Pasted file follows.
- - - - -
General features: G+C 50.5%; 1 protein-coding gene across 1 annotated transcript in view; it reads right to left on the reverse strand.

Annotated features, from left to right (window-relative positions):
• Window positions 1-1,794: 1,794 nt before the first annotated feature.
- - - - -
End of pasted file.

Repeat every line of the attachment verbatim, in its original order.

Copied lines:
General features: G+C 50.5%; 1 protein-coding gene across 1 annotated transcript in view; it reads right to left on the reverse strand.

Annotated features, from left to right (window-relative positions):
• Window positions 1-1,794: 1,794 nt before the first annotated feature.